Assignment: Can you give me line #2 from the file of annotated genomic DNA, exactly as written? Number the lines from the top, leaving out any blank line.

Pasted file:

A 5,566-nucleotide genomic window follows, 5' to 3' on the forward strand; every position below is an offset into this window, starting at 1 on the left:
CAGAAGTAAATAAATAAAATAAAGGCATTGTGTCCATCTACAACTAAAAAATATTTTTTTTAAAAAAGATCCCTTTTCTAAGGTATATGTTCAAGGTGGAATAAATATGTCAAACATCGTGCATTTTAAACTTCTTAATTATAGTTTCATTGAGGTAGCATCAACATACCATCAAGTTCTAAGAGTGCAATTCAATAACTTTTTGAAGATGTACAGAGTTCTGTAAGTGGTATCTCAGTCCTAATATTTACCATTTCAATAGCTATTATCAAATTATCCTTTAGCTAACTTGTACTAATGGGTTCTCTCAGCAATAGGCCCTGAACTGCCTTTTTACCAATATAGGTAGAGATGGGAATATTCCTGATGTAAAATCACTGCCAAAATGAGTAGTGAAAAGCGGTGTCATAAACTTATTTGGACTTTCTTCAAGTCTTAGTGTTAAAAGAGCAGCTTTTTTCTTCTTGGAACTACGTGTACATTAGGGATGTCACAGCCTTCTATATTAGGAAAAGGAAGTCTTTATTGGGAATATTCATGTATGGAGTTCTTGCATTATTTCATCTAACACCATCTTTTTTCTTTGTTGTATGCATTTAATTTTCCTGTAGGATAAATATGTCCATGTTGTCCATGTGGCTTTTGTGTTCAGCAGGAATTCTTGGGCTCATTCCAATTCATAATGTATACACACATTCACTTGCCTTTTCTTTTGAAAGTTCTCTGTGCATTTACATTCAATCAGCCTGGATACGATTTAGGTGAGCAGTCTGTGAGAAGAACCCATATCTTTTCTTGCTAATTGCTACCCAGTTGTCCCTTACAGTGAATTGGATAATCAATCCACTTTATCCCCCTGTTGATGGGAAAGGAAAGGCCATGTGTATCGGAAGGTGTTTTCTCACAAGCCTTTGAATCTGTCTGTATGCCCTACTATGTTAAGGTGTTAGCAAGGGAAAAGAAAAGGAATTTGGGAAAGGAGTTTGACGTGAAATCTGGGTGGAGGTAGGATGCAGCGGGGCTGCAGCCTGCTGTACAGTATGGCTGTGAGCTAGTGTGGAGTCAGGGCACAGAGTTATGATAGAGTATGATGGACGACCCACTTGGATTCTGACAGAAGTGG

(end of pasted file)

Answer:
CAGAAGTAAATAAATAAAATAAAGGCATTGTGTCCATCTACAACTAAAAAATATTTTTTTTAAAAAAGATCCCTTTTCTAAGGTATATGTTCAAGGTGGAATAAATATGTCAAACATCGTGCATTTTAAACTTCTTAATTATAGTTTCATTGAGGTAGCATCAACATACCATCAAGTTCTAAGAGTGCAATTCAATAACTTTTTGAAGATGTACAGAGTTCTGTAAGTGGTATCTCAGTCCTAATATTTACCATTTCAATAGCTATTATCAAATTATCCTTTAGCTAACTTGTACTAATGGGTTCTCTCAGCAATAGGCCCTGAACTGCCTTTTTACCAATATAGGTAGAGATGGGAATATTCCTGATGTAAAATCACTGCCAAAATGAGTAGTGAAAAGCGGTGTCATAAACTTATTTGGACTTTCTTCAAGTCTTAGTGTTAAAAGAGCAGCTTTTTTCTTCTTGGAACTACGTGTACATTAGGGATGTCACAGCCTTCTATATTAGGAAAAGGAAGTCTTTATTGGGAATATTCATGTATGGAGTTCTTGCATTATTTCATCTAACACCATCTTTTTTCTTTGTTGTATGCATTTAATTTTCCTGTAGGATAAATATGTCCATGTTGTCCATGTGGCTTTTGTGTTCAGCAGGAATTCTTGGGCTCATTCCAATTCATAATGTATACACACATTCACTTGCCTTTTCTTTTGAAAGTTCTCTGTGCATTTACATTCAATCAGCCTGGATACGATTTAGGTGAGCAGTCTGTGAGAAGAACCCATATCTTTTCTTGCTAATTGCTACCCAGTTGTCCCTTACAGTGAATTGGATAATCAATCCACTTTATCCCCCTGTTGATGGGAAAGGAAAGGCCATGTGTATCGGAAGGTGTTTTCTCACAAGCCTTTGAATCTGTCTGTATGCCCTACTATGTTAAGGTGTTAGCAAGGGAAAAGAAAAGGAATTTGGGAAAGGAGTTTGACGTGAAATCTGGGTGGAGGTAGGATGCAGCGGGGCTGCAGCCTGCTGTACAGTATGGCTGTGAGCTAGTGTGGAGTCAGGGCACAGAGTTATGATAGAGTATGATGGACGACCCACTTGGATTCTGACAGAAGTGG